It is a cliché in personal injury law to say that “you may be entitled to financial compensation.” However, getting the full amount that victims deserve after they have been hurt in a car accident is not always easy. Especially if the injuries will cost over six figures to recover from, the defendant’s insurance coverage may hit its policy limits.
When this happens, you may have to hold the defendant personally liable. Here is what that means.
The Problem: Not Enough Insurance to Cover Your Losses
Holding someone personally liable generally only becomes an issue if all other types of insurance coverage have run out.
For example, imagine that you get hit in a car accident and suffer injuries that require $200,000 in medical care, alone. However, the driver who hurt you only carries the state minimum of $50,000 of coverage for bodily injury per accident, and you only have the state minimum of $50,000 of underinsured motorist coverage per accident.
When you file a personal injury claim against the at-fault driver, their insurance would only pay up to the $50,000 policy limit. You would then turn to your own insurance coverage and recover another $50,000. This would leave you $100,000 short, to say nothing of your lost wages, reduced earning potential, and your pain and suffering.
You Can Recover Compensation from the Defendant’s Personal Assets
When you exhaust all of the sources of compensation from insurance coverage but still have not recovered all that you deserve, the next place that you can turn to is the defendant. By holding him or her personally liable, you might be able to get all that you deserve, or at least more of it.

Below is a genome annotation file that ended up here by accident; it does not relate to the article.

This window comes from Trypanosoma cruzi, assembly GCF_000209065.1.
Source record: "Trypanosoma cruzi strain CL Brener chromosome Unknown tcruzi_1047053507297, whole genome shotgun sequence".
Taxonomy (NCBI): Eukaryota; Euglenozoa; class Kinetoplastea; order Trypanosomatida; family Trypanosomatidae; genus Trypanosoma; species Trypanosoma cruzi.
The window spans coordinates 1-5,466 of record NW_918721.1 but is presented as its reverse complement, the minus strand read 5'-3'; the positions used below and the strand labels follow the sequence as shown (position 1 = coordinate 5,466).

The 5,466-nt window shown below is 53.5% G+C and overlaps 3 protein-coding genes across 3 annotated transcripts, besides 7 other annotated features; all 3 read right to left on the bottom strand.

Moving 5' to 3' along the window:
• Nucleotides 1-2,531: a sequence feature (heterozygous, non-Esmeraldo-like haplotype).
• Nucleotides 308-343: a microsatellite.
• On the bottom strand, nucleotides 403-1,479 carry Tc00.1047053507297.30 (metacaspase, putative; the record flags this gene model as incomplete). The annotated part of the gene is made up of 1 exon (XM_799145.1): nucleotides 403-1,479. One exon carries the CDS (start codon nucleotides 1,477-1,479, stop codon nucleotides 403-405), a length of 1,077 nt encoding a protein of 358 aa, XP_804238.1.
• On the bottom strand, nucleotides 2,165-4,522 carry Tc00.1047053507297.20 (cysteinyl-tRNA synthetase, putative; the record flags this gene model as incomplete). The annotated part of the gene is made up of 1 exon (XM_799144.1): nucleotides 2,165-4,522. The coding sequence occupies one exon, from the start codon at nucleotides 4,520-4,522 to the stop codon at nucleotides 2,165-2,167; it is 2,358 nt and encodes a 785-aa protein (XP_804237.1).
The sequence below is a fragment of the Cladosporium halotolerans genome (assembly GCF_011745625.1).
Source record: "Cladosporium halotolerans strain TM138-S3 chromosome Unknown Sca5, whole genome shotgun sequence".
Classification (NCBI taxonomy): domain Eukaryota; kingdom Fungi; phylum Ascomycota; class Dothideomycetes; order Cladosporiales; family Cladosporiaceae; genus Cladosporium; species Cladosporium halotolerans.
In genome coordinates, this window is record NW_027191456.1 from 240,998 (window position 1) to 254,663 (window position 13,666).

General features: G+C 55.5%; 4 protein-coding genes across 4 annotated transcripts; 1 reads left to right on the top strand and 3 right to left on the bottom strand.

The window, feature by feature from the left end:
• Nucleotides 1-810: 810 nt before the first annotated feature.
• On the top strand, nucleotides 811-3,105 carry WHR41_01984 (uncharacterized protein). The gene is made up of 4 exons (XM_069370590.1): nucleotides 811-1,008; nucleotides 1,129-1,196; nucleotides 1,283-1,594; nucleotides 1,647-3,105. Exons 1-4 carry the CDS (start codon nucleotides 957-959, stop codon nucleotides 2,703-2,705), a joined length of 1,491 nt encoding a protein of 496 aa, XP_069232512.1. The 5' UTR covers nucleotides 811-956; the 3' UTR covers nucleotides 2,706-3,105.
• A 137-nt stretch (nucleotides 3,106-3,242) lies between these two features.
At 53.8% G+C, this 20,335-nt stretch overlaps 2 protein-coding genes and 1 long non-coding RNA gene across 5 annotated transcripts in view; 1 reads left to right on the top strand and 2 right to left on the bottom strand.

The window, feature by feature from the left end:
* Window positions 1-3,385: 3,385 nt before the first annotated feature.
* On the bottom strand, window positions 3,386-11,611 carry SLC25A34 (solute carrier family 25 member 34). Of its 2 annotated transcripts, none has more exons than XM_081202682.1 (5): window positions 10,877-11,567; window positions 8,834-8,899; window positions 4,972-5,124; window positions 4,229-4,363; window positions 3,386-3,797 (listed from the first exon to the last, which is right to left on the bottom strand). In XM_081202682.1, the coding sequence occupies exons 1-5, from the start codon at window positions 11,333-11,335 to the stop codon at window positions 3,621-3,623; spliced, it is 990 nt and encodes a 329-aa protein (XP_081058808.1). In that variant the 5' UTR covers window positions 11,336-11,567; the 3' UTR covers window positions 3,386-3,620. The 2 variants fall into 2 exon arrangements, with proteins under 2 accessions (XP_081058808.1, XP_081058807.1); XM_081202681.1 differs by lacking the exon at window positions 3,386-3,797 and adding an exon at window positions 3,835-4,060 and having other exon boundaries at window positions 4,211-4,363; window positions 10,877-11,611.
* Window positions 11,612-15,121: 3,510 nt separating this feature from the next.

Unfortunately, this depends on how affluent the defendant is. If the defendant is well-off, there is more to recover. If they are poor, there may be nothing.
This is why this part of personal injury law, also known as tort law, is colloquially referred to as the “tort lottery.”
How Much Can I Recover?
In Missouri, a judgment from trial or a personal injury settlement that is not paid by insurance will turn into a judgment lien against the defendant’s property. In some states, this lien can attach to the defendant’s real estate as well as to their personal property. Under Missouri Statute 511.530, however, a judgment lien can only attach to real property – like land or a house – in Missouri.
The rules get complicated very quickly, particularly if the defendant files for bankruptcy or if the real estate is co-owned by their spouse.
However, generally, if the defendant rents their property from a landlord, there is nothing to attach the lien against and you would recover nothing. These defendants are often referred to as “judgment proof.” If they own multiple properties, the lien may make them force the sale of their non-primary residence to satisfy the judgment. If they own a single property and it is their primary residence, then $15,000 of the equity can be exempted from the lien under Missouri Statute 513.475, with the remaining equity available to satisfy the judgment, which would last for ten years and can be revived.
Car Accident Lawyers at the Smith Law Office in St. Joseph
While holding a defendant personally liable does not always recover the compensation you are entitled to receive, it can be a worthwhile avenue to pursue.
The car accident attorneys at the Smith Law Office strive to help accident victims in St. Joseph, Kansas City, Springfield, and the rest of western Missouri recover what they deserve. Contact them online or call their law office at (816) 875-9373.